This version was a Swedish-German-Canadian co-production made by Canadian animation company Nelvana. Nelvana emerged in the 1970s with various tv specials, most notably The Devil and Daniel Mouse (1978) and the animated Boba Fett segment of The Star Wars Holiday Special (1978) and then went onto animated tv series such as George Lucass Star Wars spinoffs Droids (1985-6) and Ewoks (1985-7), Beetlejuice (1989), Clone High (2002-3) and the excellent The Adventures of Tintin (1991-2). They also released several films, including an unsuccessful venture into adult fantasy with Rock and Rule (1983), three Care Bears movies and Babar: The Movie (1989).
With The Adventures of Tintin, Nelvana did a superb job of taking Hergés much loved comic-strip stories and faithfully rendering them on screen, sometimes even down to replicating the same strip panels. Nelvana lavish the same modest and unassuming effort on Astrid Lindgrens tales here. The animation is plain, nicely rounded and extremely colourful. Animation is, one suspects, the best place for Lindgrens absurdist tales and of all the adaptations this film is the most faithful to the spirit of the Pippi Longstocking stories. That said, given the possibilities that animation offers, the film is surprisingly light when it comes to fantastique content which amounts to little more than Pippi demonstrating super-strength. The latter half of the film disappointingly turns into a good deal of slapstick tomfoolery involving cops and villains running around a circus and the countryside, where the film almost seems to be trying to become an animated version of Home Alone (1990).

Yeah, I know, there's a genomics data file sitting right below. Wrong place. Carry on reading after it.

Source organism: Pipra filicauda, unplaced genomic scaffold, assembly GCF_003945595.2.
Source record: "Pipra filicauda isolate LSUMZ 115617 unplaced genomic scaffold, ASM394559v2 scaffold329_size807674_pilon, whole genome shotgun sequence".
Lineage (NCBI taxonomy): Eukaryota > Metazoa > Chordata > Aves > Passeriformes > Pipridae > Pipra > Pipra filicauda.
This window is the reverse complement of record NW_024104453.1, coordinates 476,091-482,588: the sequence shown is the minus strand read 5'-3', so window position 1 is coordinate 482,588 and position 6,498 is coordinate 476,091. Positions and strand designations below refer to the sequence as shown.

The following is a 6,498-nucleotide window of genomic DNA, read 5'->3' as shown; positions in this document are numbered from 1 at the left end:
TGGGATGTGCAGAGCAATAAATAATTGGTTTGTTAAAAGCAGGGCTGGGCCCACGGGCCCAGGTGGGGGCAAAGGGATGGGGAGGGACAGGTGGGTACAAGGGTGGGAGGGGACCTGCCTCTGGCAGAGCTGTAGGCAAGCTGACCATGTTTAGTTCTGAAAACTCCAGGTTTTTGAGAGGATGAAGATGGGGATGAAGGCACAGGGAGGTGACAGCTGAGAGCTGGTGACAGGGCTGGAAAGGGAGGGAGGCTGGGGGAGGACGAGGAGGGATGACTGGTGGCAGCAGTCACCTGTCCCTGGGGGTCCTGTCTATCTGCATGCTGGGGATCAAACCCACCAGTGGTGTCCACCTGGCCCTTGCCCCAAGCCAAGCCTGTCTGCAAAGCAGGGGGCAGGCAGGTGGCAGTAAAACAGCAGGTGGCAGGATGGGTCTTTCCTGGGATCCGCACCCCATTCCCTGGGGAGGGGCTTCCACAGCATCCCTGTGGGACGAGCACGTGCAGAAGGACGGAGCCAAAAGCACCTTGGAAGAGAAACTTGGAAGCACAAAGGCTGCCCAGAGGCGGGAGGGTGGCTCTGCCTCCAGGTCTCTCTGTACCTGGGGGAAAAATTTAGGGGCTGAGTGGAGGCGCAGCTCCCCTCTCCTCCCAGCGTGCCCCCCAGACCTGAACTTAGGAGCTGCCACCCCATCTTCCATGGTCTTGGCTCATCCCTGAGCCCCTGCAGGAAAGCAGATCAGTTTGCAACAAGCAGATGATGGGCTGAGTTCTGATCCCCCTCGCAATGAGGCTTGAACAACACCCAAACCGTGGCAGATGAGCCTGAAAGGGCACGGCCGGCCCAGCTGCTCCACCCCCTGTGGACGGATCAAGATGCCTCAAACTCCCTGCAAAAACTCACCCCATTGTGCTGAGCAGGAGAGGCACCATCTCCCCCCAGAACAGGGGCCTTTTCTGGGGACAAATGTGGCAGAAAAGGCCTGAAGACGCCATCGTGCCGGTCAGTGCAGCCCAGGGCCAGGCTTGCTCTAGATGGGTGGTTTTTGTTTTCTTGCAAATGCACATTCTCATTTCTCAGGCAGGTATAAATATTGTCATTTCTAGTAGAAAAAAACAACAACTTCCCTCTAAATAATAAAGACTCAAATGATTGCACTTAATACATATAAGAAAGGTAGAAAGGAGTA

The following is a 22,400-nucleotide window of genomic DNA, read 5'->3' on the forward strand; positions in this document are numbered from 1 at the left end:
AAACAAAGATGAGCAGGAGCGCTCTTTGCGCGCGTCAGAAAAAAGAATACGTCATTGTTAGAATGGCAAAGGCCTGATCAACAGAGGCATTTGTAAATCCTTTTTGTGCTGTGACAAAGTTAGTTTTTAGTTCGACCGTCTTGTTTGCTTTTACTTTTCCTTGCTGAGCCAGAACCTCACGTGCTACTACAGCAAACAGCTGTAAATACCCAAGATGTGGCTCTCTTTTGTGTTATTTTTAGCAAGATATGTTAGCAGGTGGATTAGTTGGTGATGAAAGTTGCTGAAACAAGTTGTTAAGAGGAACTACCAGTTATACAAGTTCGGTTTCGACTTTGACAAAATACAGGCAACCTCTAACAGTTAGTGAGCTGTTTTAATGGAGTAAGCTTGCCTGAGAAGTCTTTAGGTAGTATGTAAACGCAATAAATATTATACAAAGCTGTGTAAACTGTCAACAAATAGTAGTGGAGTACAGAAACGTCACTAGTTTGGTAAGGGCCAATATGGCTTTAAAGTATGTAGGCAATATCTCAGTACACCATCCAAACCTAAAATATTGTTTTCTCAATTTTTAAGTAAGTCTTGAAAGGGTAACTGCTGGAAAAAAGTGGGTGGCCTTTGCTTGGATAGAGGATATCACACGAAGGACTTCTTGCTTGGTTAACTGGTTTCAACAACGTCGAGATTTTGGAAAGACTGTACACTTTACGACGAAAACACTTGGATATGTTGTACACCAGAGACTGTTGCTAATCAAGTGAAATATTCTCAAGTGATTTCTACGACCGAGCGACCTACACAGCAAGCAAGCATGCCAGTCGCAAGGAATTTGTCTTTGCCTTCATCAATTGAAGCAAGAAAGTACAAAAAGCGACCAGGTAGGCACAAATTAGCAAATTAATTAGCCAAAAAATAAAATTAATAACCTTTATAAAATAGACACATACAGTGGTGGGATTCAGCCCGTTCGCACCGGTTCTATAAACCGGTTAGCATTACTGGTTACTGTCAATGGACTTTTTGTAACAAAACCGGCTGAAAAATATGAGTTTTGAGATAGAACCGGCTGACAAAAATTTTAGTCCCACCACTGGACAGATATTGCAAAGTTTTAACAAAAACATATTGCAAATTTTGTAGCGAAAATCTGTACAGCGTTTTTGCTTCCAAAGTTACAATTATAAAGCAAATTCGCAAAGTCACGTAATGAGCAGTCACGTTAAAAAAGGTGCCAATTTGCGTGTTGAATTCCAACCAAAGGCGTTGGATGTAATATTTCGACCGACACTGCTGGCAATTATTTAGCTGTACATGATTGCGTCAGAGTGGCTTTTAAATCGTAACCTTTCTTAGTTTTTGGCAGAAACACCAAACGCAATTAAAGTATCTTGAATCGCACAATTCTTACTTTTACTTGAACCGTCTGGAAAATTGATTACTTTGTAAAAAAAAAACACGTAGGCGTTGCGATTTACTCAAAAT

Throughout Pippi is seen as a force of anarchy she is called Miss Mayhem at one point. (Indeed, when the original books came out in the 1940s, they caused a storm of controversy in Sweden, with Lindgren accused of undermining authority and promoting anarchy, and in France were even printed censored of such elements). Pippi Longstocking is a character who exists in a perpetual state of childhood playfulness and chaos where nonsense makes sense watering flowers in the rain, unable to see the point in going to school. She is constantly offering offbeat little questionings of the status quo It costs money to look? she says of a circus, I go around looking all day who knows how much money I have stared up already? Up against this she is a constant thorn in the side of adults who take themselves too seriously or are greedy.
This film was followed by an animated tv series Pippi Longstocking (1998) from Nelvana, which lasted for twenty-four episodes, and a Swedish-made animated sequel Pippis Adventures in the South Seas (1999).
Film online in several parts beginning here:-